We polled our staff for any tips or tried and true methods they used for setting intentions for the New Year. Unsurprisingly, they were varied, but there were a few themes that resonated throughout (spoiler alert: gratitude was a popular one). We hope you all can glean some nuggets of wisdom through these processes, and are able to find lessons in the trials and challenges that 2020 presented us to make the coming year the best it can be! Have your own process for setting goals an intentions? We’d love to hear it!
Cynthia: A few years ago we invited Marshall Goldsmith to speak. He talked about his book Triggers where he recommends creating a set of personal “Daily Questions” to track your progress on the behaviors you most want to change. But not just any question will do. Avoid the passive question and hold yourself to a higher standard by asking an “active question” that focuses on actual behaviors (Did I do my best today to drink at least 3 glasses of water? Did I make time for a meaningful conversation with my middle schooler?). This small switch is so much more effective then simply making a list (drink more water…spend more time with kids). Since we had Marshall speak, I have used his advice and have a list of questions that help me prioritize the changes I want to see.
Lisa: I stopped setting resolutions for the new year quite a long time ago, and then moved to selecting a word for the year instead – which I’ve also since dropped. What I’ve realized is that the goals and intentions I have for myself are inspired and informed by things that don’t necessarily sync up with the beginning of a new year. If I did have to share one word that sums up a mantra for this past year though, it would be gratitude. Reflecting on what I am thankful for in life, almost every night before bed, has helped me keep perspective and optimism in what has been a year unlike any other. This is certainly a habit I will be taking with me into the new year and this new normal.
Tara: I used to set a laundry list of resolutions every year, but found that I would get halfway through the year (or let’s be honest, a few months in) and nothing would be accomplished and it would feel really deflating. So for the last few years, I started setting a theme for each year that I’d like to focus on instead (last year’s theme was Intentionality. 2021’s will be Courage) – and keeping a running list of accomplishments and moments that brought me joy. Adding something to the list proved to be so motivating, and reading through it was a much better way to end the year than seeing a list of unfinished milestones.
Aimee: Each year, I don’t really set out to have resolutions as much as I set out to be intentional with my time. Growing up, my mom was a nurse practitioner in the children’s ER here in town, and she would always remind us to be grateful our feet hit the floor each morning. That may sound odd, but it’s helped me to realize that each day is an opportunity to turn around and begin again. That being said, I do think the New Year is a fun time to get creative. And as much as I want to floss daily, go for a run 5 times a week, or finally cook dinner most nights, I find what I usually focus deeply on is my relationships. Each year, I try to figure out where I can show up better, what relationships I want to develop, and how I can make deeper connections. That way, I’m present and purposeful in the relationships I already have and creating new, genuine connections throughout the year.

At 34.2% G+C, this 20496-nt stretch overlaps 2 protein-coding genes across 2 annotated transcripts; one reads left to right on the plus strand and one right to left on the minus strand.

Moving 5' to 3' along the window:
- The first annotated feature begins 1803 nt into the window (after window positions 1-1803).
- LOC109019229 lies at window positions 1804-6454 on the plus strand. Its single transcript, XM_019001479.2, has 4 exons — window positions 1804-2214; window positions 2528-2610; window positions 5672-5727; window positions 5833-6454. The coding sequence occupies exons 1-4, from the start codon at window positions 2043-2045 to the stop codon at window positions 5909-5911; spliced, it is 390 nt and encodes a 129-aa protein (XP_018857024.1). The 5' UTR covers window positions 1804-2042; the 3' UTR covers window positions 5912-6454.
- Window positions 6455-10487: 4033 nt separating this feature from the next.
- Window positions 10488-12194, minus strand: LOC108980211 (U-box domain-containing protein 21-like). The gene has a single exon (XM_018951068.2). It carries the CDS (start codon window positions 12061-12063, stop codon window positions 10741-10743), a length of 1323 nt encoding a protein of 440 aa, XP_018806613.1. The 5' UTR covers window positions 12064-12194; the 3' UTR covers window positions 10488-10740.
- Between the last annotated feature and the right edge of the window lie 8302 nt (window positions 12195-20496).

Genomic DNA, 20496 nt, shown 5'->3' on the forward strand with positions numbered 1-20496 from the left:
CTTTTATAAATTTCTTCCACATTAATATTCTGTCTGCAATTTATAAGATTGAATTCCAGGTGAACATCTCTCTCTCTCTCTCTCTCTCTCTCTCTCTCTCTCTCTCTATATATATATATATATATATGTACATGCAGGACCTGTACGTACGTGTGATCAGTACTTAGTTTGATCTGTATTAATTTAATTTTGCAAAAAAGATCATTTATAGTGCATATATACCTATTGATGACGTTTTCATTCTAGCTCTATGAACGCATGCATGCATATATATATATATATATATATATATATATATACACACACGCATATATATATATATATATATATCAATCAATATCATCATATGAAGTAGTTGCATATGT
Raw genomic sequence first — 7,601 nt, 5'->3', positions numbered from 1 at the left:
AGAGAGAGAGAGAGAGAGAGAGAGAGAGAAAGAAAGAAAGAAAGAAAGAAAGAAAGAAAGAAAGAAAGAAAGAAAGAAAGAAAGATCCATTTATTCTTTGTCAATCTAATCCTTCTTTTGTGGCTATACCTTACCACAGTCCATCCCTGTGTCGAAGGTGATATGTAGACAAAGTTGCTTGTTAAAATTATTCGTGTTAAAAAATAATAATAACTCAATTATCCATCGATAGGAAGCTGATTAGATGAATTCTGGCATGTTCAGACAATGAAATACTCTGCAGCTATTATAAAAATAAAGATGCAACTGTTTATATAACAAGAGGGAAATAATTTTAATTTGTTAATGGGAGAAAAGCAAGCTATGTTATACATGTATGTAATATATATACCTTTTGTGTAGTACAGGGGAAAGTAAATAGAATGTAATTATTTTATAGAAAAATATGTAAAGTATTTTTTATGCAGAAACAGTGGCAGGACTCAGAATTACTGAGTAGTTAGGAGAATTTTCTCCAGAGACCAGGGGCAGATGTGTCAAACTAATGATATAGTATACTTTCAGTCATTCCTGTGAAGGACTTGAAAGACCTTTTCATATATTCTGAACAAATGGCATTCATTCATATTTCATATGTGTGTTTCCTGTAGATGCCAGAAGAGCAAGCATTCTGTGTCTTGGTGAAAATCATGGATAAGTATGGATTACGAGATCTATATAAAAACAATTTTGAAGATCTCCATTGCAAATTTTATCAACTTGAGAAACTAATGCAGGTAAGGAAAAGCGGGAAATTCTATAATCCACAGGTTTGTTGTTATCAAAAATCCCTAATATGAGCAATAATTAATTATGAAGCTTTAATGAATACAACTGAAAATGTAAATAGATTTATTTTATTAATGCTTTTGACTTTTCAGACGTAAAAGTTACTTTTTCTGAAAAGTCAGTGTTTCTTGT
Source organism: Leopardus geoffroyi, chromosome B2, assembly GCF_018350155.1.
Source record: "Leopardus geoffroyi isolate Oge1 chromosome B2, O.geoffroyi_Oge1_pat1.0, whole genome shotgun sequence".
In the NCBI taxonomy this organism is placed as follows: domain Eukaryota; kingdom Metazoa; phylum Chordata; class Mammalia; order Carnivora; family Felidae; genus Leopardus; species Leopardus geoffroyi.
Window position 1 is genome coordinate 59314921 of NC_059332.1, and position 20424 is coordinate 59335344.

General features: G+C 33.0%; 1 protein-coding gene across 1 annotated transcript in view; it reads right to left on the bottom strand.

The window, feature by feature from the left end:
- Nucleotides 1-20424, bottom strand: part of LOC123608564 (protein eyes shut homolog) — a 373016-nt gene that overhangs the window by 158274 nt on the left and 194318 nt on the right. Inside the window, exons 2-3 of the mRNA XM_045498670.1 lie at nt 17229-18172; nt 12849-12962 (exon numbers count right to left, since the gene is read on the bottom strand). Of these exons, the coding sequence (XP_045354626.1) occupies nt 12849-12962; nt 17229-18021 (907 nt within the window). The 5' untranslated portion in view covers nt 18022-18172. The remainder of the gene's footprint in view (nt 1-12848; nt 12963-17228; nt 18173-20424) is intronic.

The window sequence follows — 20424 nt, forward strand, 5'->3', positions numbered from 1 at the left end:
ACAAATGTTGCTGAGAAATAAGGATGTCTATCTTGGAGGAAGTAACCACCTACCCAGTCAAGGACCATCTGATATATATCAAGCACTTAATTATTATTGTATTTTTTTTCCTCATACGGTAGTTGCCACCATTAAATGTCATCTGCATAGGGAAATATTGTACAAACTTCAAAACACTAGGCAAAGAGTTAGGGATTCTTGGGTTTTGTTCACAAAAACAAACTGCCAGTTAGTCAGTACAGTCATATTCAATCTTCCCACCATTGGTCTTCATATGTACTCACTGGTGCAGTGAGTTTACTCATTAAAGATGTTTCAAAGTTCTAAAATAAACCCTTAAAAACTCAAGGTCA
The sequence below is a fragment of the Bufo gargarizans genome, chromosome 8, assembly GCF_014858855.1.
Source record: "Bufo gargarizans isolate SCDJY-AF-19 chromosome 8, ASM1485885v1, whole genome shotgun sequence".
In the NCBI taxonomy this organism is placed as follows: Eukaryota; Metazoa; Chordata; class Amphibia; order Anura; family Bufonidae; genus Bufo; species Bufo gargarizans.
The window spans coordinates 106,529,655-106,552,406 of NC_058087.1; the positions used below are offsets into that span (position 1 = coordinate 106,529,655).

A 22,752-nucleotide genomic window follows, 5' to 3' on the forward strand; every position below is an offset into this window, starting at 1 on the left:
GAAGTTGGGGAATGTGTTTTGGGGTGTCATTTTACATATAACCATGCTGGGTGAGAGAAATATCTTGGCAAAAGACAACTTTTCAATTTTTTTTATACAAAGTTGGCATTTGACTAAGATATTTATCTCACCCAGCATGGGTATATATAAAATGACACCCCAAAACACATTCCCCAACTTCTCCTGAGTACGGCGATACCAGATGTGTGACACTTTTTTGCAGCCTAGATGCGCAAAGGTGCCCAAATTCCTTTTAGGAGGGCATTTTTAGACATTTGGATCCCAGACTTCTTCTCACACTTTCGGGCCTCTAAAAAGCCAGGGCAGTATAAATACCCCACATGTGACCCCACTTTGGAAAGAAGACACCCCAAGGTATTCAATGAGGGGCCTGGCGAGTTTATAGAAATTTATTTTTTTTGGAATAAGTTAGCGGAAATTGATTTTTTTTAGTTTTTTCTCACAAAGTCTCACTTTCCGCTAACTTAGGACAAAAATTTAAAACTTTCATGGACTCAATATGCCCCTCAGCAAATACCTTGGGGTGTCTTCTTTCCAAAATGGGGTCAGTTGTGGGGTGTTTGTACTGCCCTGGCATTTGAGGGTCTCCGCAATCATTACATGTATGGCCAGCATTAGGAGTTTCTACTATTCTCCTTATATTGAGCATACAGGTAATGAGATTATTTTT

Holly: The time between holidays and first of the year always gives me time to slow down, rest, and set intentions for the year ahead. I took a walk with a dear friend and we talked about what we learned this year and both came up with a word or two that capture the lessons we learned this year, which turned into what we hope to remember and stay focused on as we go into 2021. My words are empathy and compassion.
Simple, but both really powerful for me personally. I’ve watched Brene Brown’s short video about empathy many times, yet I STILL struggle with trying to help or fix others rather than feeling WITH others. I’ve realized that these habits get in the way of the connection I want to have with others, especially those closest to me. To put empathy into action this year, I’m going to practice listening with the goal of reflecting the feelings I hear in others and validating that those feelings make sense.
And compassion for myself and others – 2020 gave me the gift of letting go of how I think things should be and being grateful for all that they are. Compassion reminds me to continue to do my own inner work and give others the space to do theirs.
How do I keep these intentions top of mind? I’ll lean on the wisdom of the 3 R’s of Habit Change in James Clear’s book Atomic Habits – Reminder, Routine, and Reward. In 2018 I started using a 5-year Journal. I was sporadic in 2018 and 2019, but in 2020 I haven’t missed a day writing in it since April. Every night when I get in bed, I pick up the journal and write a few lines about the day (Reminder/Routine). It is so fun looking back on what happened on a particular day one or two years back and I’m so glad I documented life in 2020 (Reward). This year I incorporated writing a gratitude list on each day. This new small, atomic habit will keep me focused on my intentions for empathy and compassion in 2021.